The two leading rushers in the history of Florida high school football met Friday when Kelvin Taylor and Glades Day visited Yulee’s Derrick Henry. Taylor is the son of Florida legend Fred Taylor and a Gator commit himself. Henry made a verbal commitment to Alabama the afternoon of the game which was televised nationally by ESPNU. Will Muschamp, Tim Tebow’s dad, Fred Taylor, Jaguars top draft choice Justin Blackmon and a flock of the top recruiting analysts in the nation were on hand to watch the showdown.
The result was a blowout – both the team and individual matchup.
Taylor may be ESPN’s top ranked running back in the 2013 class, but it was Henry and his Hornets who dominated the match-up. Henry rushed 35 times for 362 yards and six – yes six: one, two, three, four, five, six – touchdowns leading his team to a 42-6 victory. Taylor had a fine night with 223 yards and a touchdown on 35 carries and his output and performance seemed puny by comparison.
Derrick Henry is a better running back than Kelvin Taylor. At least in high school he is.
Friday’s duel may have stacked the deck in Henry’s favor as his 4A teammates clearly wore out Taylor’s 2A side and by the second half Henry was virtually running through air whenever he broke the line of scrimmage. That said, to me, Taylor looked like a great back – fast, physical, burst, quickness, runs well, balance – a great back the sort of which you find a handful of nationally in every recruiting class. Henry looked unique. Henry appeared once in a decade special.
At a legitimate 6-foot-3, 240+lbs and 19-years-old, Henry is truly a man among boys. Watching him play against high school competition is silly. It’s absurd to watch him break wide and be met by a 17-year-old, 5-foot-8, 160lb defensive back whose responsibility it is to keep Henry from turning the corner and streaking down the sideline. The galactic gulf in athletic ability between the Henrys and Taylors and their competition at the prep level makes scouting and ranking high school talent exceedingly speculative, unscientific, prejudicial and nearly a fool’s errand.
I’d never seen Henry (or Taylor) play before Friday night. What I had heard was that Henry may not project to running back in college due to his size, upright running style, and lack of foot quickness or “lateral agility” according to ESPN recruiting analyst Tom Luginbill. Luginbill was a guest on 1010XL radio in Jacksonville the day of the game and CLEARLY does not think Henry will, or should, play running back in college. Henry was on the same station the day before the game and became noticeably animated when asked about the conversation and debate surrounding which position he’ll play at the next level.
Henry looked – and played – like a running back to me. His second touchdown was run directly in front of me and I saw with my own eyes what his doubters questioned. I saw his nimble feet. I saw him evade penetration in the backfield with fleet footwork. I saw him “create” in the hole. As for his upright running style, he appeared to hit the hole with low pad level to me. Remember, he’s six-three, when he breaks the line and straightens up, he’s going to look awkward. One concern about Henry I did have after watching a brief highlight video of him was his choppy, short-striding running style. Against Glades Day Henry’s stride was long and fluid.
Observing Henry in person I am shocked by his doubters. Lack of “lateral agility?” I can make Derrick Henry’s feet quicker with a chain ladder and 10 minutes of footwork drills three days a week. “Upright running style?” Eddie George, a Heisman winner, was an upright runner and pad level is a common issue elite high school athletes who’ve always been able to rely on physical gifts vs. inferior competition need to address in college be that running backs or linemen. On the game broadcast Luginbill acknowledged Henry’s noticeably better pad level and a previously unseen nimbleness of foot against Glades Day.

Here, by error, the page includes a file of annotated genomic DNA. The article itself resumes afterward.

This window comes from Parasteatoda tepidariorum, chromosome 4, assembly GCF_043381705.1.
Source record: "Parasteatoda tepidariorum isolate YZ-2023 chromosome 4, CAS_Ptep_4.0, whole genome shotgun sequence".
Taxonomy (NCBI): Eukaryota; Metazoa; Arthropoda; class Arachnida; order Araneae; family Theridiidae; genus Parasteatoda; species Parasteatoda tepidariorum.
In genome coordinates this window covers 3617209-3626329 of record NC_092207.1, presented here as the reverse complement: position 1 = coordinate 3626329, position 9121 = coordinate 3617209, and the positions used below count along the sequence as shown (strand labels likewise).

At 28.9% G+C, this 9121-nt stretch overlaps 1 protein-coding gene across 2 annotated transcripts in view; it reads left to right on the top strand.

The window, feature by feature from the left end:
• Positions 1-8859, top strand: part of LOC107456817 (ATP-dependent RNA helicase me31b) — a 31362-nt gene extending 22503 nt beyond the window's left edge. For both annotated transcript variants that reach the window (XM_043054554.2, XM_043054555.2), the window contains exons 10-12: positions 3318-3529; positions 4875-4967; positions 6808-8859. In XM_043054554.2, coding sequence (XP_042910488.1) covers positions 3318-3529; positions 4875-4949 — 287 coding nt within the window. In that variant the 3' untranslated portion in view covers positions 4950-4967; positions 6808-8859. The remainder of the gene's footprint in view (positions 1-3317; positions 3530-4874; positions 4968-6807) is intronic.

Neither Derrick Henry, nor Kelvin Taylor, are finished products. Quickness and running style can be coached and improved. What can’t be coached or taught or improved is bone structure and frame and Henry’s got that and no one else has what he has. Six-foot-three has to be recruited, it can’t be coached. I was able to spend time with Henry in the 1010XL studios and what caught my eye is that despite his grown-man frame, he’s not especially muscular. He’s naturally strong and powerful, but he isn’t “jacked” in a weight room sense. He can still “fill out.” Give Alabama’s exceptional strength coach Scott Cochran and player development and nutrition program a few months, and years, to work with him and I think Henry can become a streamlined, rock-hard, quick-footed, blazing fast 260lb terror of a running back.
Legitimacy and authority in college football recruiting has come light years as the process has become a true profession over the past 20 years. Competition between Rivals, Scout, ESPN and 24/7 have forced those companies to spend more money, hire better people and become more accurate and accountable in their rankings. The profusion of elite-level camps has allowed top players from different areas and classifications to square off against each other in apples-to-apples competition. Despite that, in recruiting, who your dad is matters. Your high school’s pedigree matters. The recruiting rankings are wrong, Henry is the better back.
Kelvin Taylor is great. Derrick Henry is historic. I know Derrick Henry doesn’t look like a running back. I also know from first-hand experience he plays like one. If 100 people observed Derrick Henry and Kelvin Taylor play on the same field at the same time as I did 99 of them (myself included), if asked to choose up sides, would pick Henry first.
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